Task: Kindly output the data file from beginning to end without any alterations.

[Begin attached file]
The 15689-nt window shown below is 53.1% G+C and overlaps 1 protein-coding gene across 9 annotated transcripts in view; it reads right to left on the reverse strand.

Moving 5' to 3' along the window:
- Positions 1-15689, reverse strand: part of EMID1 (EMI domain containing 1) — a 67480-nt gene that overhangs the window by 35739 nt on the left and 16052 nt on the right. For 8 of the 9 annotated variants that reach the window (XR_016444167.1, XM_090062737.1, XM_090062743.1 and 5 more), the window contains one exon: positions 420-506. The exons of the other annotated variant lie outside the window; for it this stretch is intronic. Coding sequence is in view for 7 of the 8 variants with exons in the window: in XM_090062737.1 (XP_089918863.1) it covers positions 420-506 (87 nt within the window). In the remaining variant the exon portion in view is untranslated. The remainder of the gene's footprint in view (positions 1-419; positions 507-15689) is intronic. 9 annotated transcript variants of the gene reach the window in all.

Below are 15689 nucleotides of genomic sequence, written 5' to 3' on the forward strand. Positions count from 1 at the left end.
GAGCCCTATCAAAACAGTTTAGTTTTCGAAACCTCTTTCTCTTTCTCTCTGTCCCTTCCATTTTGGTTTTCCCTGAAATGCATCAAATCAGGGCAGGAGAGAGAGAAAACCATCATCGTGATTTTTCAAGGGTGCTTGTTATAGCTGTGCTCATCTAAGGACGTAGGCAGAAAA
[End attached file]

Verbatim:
The 15689-nt window shown below is 53.1% G+C and overlaps 1 protein-coding gene across 9 annotated transcripts in view; it reads right to left on the reverse strand.

Moving 5' to 3' along the window:
- Positions 1-15689, reverse strand: part of EMID1 (EMI domain containing 1) — a 67480-nt gene that overhangs the window by 35739 nt on the left and 16052 nt on the right. For 8 of the 9 annotated variants that reach the window (XR_016444167.1, XM_090062737.1, XM_090062743.1 and 5 more), the window contains one exon: positions 420-506. The exons of the other annotated variant lie outside the window; for it this stretch is intronic. Coding sequence is in view for 7 of the 8 variants with exons in the window: in XM_090062737.1 (XP_089918863.1) it covers positions 420-506 (87 nt within the window). In the remaining variant the exon portion in view is untranslated. The remainder of the gene's footprint in view (positions 1-419; positions 507-15689) is intronic. 9 annotated transcript variants of the gene reach the window in all.

Below are 15689 nucleotides of genomic sequence, written 5' to 3' on the forward strand. Positions count from 1 at the left end.
GAGCCCTATCAAAACAGTTTAGTTTTCGAAACCTCTTTCTCTTTCTCTCTGTCCCTTCCATTTTGGTTTTCCCTGAAATGCATCAAATCAGGGCAGGAGAGAGAGAAAACCATCATCGTGATTTTTCAAGGGTGCTTGTTATAGCTGTGCTCATCTAAGGACGTAGGCAGAAAA